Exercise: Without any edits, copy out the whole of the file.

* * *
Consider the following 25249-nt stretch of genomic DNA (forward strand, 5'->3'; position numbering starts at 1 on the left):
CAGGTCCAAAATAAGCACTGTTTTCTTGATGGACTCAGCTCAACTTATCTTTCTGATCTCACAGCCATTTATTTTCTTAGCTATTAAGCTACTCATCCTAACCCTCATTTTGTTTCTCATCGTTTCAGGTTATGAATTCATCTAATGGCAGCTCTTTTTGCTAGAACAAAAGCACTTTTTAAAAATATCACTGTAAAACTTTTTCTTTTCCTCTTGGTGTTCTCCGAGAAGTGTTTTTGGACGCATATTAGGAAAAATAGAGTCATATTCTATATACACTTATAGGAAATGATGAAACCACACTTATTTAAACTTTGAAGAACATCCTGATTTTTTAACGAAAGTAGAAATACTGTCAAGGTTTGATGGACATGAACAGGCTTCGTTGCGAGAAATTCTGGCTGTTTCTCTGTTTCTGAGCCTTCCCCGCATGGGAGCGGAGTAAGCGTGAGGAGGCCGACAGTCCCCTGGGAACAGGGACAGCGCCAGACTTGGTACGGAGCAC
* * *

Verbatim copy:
Consider the following 25249-nt stretch of genomic DNA (forward strand, 5'->3'; position numbering starts at 1 on the left):
CAGGTCCAAAATAAGCACTGTTTTCTTGATGGACTCAGCTCAACTTATCTTTCTGATCTCACAGCCATTTATTTTCTTAGCTATTAAGCTACTCATCCTAACCCTCATTTTGTTTCTCATCGTTTCAGGTTATGAATTCATCTAATGGCAGCTCTTTTTGCTAGAACAAAAGCACTTTTTAAAAATATCACTGTAAAACTTTTTCTTTTCCTCTTGGTGTTCTCCGAGAAGTGTTTTTGGACGCATATTAGGAAAAATAGAGTCATATTCTATATACACTTATAGGAAATGATGAAACCACACTTATTTAAACTTTGAAGAACATCCTGATTTTTTAACGAAAGTAGAAATACTGTCAAGGTTTGATGGACATGAACAGGCTTCGTTGCGAGAAATTCTGGCTGTTTCTCTGTTTCTGAGCCTTCCCCGCATGGGAGCGGAGTAAGCGTGAGGAGGCCGACAGTCCCCTGGGAACAGGGACAGCGCCAGACTTGGTACGGAGCAC